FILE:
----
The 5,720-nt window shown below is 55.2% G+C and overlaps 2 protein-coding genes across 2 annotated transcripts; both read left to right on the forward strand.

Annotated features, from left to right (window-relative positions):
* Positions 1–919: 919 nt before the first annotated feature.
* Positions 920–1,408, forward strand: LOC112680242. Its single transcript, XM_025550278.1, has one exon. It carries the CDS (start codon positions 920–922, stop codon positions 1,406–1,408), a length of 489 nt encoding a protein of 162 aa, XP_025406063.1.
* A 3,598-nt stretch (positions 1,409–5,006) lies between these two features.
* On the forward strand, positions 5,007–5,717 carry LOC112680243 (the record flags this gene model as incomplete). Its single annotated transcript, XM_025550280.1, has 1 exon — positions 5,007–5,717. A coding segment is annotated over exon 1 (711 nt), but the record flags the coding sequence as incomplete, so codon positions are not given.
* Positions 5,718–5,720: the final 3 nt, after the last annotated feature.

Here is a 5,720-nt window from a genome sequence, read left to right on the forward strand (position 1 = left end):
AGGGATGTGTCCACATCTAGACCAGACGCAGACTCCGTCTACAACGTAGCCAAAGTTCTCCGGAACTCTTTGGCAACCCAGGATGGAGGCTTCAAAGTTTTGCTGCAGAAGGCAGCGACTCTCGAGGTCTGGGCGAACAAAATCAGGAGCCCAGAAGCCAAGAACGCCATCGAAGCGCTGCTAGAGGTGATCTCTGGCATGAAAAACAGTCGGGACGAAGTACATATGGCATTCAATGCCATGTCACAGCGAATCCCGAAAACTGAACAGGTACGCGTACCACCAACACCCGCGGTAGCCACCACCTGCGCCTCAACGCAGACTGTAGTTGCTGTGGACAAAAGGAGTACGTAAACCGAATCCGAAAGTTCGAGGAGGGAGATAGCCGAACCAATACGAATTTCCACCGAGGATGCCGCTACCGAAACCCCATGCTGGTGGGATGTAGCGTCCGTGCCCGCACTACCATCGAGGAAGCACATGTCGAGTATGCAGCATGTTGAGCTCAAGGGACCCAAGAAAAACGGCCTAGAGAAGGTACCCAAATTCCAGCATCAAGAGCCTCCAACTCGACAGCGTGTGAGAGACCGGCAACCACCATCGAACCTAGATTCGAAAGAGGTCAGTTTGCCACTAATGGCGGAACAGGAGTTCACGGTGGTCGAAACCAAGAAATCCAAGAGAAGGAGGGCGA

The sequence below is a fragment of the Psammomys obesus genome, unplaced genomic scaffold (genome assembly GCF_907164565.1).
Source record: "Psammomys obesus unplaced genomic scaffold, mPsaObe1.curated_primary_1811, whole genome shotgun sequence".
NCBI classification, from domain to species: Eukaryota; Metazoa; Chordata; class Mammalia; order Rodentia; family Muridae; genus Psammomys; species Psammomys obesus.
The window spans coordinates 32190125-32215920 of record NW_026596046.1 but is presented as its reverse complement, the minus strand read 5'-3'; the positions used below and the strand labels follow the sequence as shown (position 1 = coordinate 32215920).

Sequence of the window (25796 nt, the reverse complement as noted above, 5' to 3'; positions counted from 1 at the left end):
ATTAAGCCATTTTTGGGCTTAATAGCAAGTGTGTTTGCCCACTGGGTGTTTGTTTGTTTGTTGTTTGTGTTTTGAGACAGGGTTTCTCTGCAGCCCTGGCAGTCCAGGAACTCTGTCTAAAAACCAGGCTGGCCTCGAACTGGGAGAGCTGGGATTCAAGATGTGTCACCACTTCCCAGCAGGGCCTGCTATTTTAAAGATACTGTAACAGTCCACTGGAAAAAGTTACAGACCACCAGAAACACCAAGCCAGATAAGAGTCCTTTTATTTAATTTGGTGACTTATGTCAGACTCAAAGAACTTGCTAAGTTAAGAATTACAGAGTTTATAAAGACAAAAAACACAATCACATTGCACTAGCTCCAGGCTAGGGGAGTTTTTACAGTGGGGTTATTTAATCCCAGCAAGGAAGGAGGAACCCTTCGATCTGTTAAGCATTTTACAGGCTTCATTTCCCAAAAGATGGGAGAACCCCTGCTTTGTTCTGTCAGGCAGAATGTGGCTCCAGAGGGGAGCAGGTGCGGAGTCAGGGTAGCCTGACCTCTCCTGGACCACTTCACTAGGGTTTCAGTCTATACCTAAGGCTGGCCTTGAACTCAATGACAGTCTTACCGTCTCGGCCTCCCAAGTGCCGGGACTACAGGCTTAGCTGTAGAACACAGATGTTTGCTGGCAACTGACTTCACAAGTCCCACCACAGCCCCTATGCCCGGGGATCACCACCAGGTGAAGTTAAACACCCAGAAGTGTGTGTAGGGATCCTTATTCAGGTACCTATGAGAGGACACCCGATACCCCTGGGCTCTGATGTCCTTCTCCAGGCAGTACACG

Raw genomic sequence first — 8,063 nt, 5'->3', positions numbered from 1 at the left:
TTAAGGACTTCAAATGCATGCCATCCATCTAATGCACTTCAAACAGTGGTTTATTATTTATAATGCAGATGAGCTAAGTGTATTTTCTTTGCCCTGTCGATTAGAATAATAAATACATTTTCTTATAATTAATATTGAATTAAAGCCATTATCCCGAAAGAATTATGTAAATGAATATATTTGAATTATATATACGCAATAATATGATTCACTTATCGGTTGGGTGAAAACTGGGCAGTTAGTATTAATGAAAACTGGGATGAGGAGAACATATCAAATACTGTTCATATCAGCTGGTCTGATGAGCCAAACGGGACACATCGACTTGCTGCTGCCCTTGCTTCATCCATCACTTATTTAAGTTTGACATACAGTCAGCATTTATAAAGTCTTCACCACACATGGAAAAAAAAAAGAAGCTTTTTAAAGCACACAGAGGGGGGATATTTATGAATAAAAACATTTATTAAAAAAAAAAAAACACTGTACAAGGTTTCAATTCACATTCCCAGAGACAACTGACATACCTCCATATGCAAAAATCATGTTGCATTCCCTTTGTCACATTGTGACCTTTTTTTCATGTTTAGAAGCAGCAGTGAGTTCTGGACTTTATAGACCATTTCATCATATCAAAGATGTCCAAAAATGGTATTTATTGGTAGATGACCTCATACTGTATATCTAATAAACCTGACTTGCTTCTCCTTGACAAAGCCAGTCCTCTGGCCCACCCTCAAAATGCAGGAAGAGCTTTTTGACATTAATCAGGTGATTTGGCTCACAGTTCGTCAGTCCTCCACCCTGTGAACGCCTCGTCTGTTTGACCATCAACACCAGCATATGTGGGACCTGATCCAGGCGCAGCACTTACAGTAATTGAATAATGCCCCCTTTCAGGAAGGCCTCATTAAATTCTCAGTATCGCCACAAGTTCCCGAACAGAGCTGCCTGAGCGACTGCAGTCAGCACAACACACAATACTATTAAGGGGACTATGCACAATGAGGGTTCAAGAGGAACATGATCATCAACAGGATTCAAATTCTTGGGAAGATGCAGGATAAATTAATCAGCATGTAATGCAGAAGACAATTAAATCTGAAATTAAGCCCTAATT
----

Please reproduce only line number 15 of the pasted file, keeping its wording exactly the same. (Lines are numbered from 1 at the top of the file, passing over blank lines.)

ATTAAGCCATTTTTGGGCTTAATAGCAAGTGTGTTTGCCCACTGGGTGTTTGTTTGTTTGTTGTTTGTGTTTTGAGACAGGGTTTCTCTGCAGCCCTGGCAGTCCAGGAACTCTGTCTAAAAACCAGGCTGGCCTCGAACTGGGAGAGCTGGGATTCAAGATGTGTCACCACTTCCCAGCAGGGCCTGCTATTTTAAAGATACTGTAACAGTCCACTGGAAAAAGTTACAGACCACCAGAAACACCAAGCCAGATAAGAGTCCTTTTATTTAATTTGGTGACTTATGTCAGACTCAAAGAACTTGCTAAGTTAAGAATTACAGAGTTTATAAAGACAAAAAACACAATCACATTGCACTAGCTCCAGGCTAGGGGAGTTTTTACAGTGGGGTTATTTAATCCCAGCAAGGAAGGAGGAACCCTTCGATCTGTTAAGCATTTTACAGGCTTCATTTCCCAAAAGATGGGAGAACCCCTGCTTTGTTCTGTCAGGCAGAATGTGGCTCCAGAGGGGAGCAGGTGCGGAGTCAGGGTAGCCTGACCTCTCCTGGACCACTTCACTAGGGTTTCAGTCTATACCTAAGGCTGGCCTTGAACTCAATGACAGTCTTACCGTCTCGGCCTCCCAAGTGCCGGGACTACAGGCTTAGCTGTAGAACACAGATGTTTGCTGGCAACTGACTTCACAAGTCCCACCACAGCCCCTATGCCCGGGGATCACCACCAGGTGAAGTTAAACACCCAGAAGTGTGTGTAGGGATCCTTATTCAGGTACCTATGAGAGGACACCCGATACCCCTGGGCTCTGATGTCCTTCTCCAGGCAGTACACG